A potential broad spectrum antiviral

Virus, Baltimore Classification. Classes I-VII

Virus, Baltimore Classification. Classes I-VII (Photo credit: Wikipedia)

Nick Altland (Spring 2010 Micro) wrote to me via FB:  “Have you heard of this?”  The link describes a press release from labs at MIT, and detailing research published in the medical journal PLoSONE. The findings describe a possible way of exploiting the reproduction of viruses at a level that spans different viral groups, and suggests a novel approach to viral therapy. Viral reproduction is intricately tied to the host cell reproduction, and therefore drugs that might inhibit the transcription of viral genes or the replication of viral genomes would also likely have significant effects on these processes in the host cell as well. Many antivirals which target these basic cellular processes have significant side effects as result. Some antivirals target specific aspects of the virus life cycle.  Tamiflu for instance blocks the activity of the enzyme neuraminidase, which the virus needs in order to release new viral particles from an infected cell. Resistance occurs when the highly variable neuraminidase gene mutates, and this occurs at a high frequency. Because neuraminidase is an enzyme only found in influenza virus, the drug Tamiflu only has effects with this disease.

The research out of MIT has worked to identify a process that is basic to all virus reproduction and not found in normal cells. This would potentially allow them to target virally-infected cells while leaving uninfected cells alone. The premise draws from an analysis of the action of interferons. Interferons are signalling molecules that are released by the innate immune system during viral infections, and enable our cells to partially resist the effects of viruses. Viral infections are recognized by the presence of double stranded RNA (dsRNA) molecules in virally infected cells, and one response to this is a triggering of programmed cell death or apoptosis. Apoptosis eliminates infected cells before viral reproduction can be completed. dsRNAs arise in many virally infected cells, regardless of the type of viral genome, so the presence of these types of nucleic acids is a common feature of virus infection.

The potential for therapy comes from this; the researchers engineered a novel molecule they have called DRACO, for Double-stranded RNA (dsRNA)Activated Caspase Oligomerizer. DRACOs combine a sensitive method for detecting dsRNA with a potent effector of apoptosis. When DRACOs were mixed with tissue culture cells, the proteins rapidly entered into cells and persisted in the cells for several days. In tissue culture cells that previously contained dsRNA, apoptosis was rapidly induced when DRACOs were introduced, resulting in death of those cells. Control tissue culture cells were unaffected. Apoptosis inducing effects were noted with a variety of virally infected tissue culture cells, including infections due to rhinovirus, influenza virus, dengue virus, adenovirus, and reovirus. In adult mice challenged with influenza virus, DRACOs offered protection when administered concurrently with the virus, with no obvious toxicity issues in any target organs.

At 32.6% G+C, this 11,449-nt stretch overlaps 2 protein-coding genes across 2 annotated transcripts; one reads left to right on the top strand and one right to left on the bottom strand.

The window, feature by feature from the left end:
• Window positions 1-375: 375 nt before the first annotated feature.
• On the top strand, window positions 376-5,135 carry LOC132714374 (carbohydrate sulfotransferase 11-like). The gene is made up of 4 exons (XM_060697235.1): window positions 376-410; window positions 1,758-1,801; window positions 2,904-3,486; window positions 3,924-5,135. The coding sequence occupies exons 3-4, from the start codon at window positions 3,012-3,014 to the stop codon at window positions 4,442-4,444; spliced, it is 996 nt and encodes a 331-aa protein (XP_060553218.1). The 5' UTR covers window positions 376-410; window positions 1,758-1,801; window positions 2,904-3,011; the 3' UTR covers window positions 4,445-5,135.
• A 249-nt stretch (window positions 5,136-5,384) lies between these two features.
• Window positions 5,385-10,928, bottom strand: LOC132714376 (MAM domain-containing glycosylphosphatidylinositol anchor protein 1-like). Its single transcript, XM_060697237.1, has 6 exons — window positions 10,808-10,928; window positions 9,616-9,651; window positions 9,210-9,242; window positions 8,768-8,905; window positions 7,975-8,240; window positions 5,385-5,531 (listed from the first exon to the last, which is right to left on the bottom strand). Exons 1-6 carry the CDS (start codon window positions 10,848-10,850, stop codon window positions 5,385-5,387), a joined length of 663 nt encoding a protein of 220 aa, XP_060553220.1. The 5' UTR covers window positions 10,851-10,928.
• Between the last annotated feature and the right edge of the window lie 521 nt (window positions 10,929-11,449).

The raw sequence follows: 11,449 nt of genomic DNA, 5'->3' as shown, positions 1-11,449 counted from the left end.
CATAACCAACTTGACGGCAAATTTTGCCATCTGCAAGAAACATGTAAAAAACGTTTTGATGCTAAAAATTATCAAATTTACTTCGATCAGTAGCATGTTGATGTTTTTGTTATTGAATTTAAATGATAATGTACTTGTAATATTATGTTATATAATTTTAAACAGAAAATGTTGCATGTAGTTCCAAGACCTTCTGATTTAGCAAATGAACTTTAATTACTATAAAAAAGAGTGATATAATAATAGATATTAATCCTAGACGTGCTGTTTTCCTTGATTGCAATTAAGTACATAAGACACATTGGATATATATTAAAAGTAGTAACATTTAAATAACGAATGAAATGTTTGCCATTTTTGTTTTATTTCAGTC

Future directions for the research will be at optimizing the in vivo delivery of DRACOs, in order to maximize their effectiveness without bringing too much cell death, particularly in a chronic viral infection. Additionally, it is not clear what the response of viral population would be to this method of therapy, and whether resistance would arise over time.

 

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About ycpmicro

My name is David Singleton, and I am an Associate Professor of Microbiology at York College of Pennsylvania. My main course is BIO230, a course taken by allied-health students at YCP. Views on this site are my own.

Posted on December 17, 2012, in Microbes in the News, Strange but True and tagged , , . Bookmark the permalink. Comments Off on A potential broad spectrum antiviral.

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